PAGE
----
According to Giorgio de Santillana and Hertha von Dechend there are over 200 myths from ancient cultures that refer to a Great Year.

Paul’s Application of Platonism

Saint Paul enjoyed a classical Greek education in his hometown of Tarsus, a recognized center of learning, with a famous university that the Greek geographer Strabo considered better than the academies of Athens and Alexandria. The Stoic philosopher Athenodorus lived and taught in Tarsus before Paul was born, and Paul likely was acquainted with his teachings on the conscience. Athenodorus said that, “Everyman's conscience is his god.” The conscience does not occur in the Hebrew Scriptures (Old Testament), which instead uses the word “heart”. Paul makes abundant use of the Greek word for conscience in his letters to the early churches, so it is evident that he was influenced by Greek philosophy.

Paul's training in Greek philosophy is evident also in his Platonic allegorical approach to Old Testament figures. Consider 1 Corinthians 15:20 and Romans 5:12 in which Paul speaks o the first man, Adam, as imperfect and the second Man, Jesus Christ, as the perfect and the true Form of humanity. God made humans in God’s image and likeness, but sin marred that image so that the first is imperfect. In Platonism, types are imperfect reflections of the true eternal Forms. Paul is using Platonic language to explain Jesus Christ to Corinthians and Romans who would have been familiar with this language. He wants them to see the pattern of revelation.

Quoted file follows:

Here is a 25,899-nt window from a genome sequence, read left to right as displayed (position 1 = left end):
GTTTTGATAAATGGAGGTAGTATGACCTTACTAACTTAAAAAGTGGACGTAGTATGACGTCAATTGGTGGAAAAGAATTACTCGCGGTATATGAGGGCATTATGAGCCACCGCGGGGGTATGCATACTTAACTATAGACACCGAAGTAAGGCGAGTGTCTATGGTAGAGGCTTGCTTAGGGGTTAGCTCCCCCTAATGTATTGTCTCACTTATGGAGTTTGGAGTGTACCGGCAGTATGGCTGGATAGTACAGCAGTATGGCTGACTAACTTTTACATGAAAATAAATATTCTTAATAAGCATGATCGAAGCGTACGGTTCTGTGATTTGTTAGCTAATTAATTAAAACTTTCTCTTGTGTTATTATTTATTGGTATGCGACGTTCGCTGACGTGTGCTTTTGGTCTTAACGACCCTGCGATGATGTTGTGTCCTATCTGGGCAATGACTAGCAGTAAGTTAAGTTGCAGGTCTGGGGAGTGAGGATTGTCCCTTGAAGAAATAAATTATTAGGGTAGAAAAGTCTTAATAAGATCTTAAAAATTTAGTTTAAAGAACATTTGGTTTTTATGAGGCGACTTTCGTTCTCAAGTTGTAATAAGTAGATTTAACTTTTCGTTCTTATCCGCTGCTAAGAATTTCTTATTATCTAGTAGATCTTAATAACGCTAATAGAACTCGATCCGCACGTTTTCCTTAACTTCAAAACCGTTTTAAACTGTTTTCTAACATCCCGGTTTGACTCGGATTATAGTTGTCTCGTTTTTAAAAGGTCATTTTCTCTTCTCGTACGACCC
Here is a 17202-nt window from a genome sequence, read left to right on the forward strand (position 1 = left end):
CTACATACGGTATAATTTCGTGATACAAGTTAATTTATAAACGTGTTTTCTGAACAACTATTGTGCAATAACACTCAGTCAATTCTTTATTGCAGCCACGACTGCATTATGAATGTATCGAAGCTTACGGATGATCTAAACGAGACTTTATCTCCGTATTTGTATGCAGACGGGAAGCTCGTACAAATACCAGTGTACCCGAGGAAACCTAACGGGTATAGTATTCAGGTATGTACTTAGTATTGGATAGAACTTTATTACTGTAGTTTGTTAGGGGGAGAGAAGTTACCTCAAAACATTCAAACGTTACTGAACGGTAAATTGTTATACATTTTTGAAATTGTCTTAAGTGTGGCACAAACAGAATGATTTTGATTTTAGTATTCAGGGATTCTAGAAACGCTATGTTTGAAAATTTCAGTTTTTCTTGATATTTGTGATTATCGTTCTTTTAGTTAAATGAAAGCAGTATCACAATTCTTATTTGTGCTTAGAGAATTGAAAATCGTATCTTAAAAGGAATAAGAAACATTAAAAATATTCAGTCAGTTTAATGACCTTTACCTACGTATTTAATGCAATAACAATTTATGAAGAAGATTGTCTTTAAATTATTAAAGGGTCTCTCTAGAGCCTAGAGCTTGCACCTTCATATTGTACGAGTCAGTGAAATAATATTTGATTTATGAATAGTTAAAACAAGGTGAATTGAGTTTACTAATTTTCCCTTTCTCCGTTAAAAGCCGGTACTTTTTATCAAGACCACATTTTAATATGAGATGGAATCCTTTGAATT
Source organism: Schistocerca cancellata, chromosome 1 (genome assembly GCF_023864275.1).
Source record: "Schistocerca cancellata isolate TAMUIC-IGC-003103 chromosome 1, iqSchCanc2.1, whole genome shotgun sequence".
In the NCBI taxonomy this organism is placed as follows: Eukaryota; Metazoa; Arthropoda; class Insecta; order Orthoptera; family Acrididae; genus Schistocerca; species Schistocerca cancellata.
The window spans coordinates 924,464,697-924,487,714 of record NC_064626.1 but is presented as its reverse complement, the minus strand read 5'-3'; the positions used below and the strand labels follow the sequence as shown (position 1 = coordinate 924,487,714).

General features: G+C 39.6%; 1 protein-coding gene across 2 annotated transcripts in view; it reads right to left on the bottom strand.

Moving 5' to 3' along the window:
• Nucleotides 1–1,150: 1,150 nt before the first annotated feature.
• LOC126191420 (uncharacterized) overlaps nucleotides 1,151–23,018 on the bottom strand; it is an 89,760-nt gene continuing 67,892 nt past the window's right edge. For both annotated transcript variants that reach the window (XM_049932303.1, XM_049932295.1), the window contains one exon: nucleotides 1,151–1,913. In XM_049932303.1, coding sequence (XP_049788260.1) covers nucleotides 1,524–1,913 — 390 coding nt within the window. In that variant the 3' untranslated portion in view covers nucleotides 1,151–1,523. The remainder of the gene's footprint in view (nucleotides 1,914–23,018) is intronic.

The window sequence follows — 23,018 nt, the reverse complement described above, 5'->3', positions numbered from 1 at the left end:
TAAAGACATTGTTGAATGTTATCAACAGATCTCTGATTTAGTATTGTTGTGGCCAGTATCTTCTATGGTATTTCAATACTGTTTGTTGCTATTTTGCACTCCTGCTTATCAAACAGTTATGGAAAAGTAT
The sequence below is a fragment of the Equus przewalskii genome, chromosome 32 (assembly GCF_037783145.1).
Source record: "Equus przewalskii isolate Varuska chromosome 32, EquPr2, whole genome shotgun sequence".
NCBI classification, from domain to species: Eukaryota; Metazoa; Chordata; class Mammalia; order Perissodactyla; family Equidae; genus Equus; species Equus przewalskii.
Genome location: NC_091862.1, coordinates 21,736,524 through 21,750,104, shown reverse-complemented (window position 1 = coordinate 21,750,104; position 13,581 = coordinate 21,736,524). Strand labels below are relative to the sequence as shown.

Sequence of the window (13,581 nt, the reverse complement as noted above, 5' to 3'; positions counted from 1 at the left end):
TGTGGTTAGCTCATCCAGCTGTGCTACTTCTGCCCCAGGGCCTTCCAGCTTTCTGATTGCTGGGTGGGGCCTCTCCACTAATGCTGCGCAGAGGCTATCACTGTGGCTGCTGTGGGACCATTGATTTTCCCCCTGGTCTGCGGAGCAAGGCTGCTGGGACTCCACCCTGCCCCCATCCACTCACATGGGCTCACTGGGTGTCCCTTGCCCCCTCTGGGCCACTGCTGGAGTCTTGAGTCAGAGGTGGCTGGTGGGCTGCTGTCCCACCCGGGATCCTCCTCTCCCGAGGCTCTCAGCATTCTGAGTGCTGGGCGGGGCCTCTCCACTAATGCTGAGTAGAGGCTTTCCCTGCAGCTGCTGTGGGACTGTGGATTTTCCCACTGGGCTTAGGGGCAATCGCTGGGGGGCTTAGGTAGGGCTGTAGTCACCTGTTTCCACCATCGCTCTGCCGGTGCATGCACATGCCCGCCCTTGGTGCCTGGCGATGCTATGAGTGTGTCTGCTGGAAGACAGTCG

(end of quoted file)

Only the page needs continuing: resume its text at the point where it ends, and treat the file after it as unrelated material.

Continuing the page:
Platonism regards the symbol or “Form” as more real than the its material reflection, so the Apostle Paul who would have learned a great deal of Greek philosophy in Tarsus, teases out the pattern of sin and death in reference to Adam, and forgiveness and eternal life in the New Adam, Jesus Messiah. 

In Galatians 4:21-31, Paul uses a platonic approach to explain the relationship of Grace and Law. Sarah represents imputed righteousness (grace) while the bondservant, Hagar, represents the law. Paul writes, “There is an allegory here: these women stand for the two covenants.” A covenant was accompanied by a sign of blood. In this case, we have familial blood in Sarah as opposed to a contractual relationship in Hagar. The familial bond is always the stronger. So Sarah who was both mother of Isaac and sister to Abraham is the closer blood relative. Hagar, the Egyptian, is more distant. Sarah, as wife and sister, cannot be put away, but Hagar, as bondservant, can be put away and is. St Paul uses this binary method of interpretation to show that grace is better than law.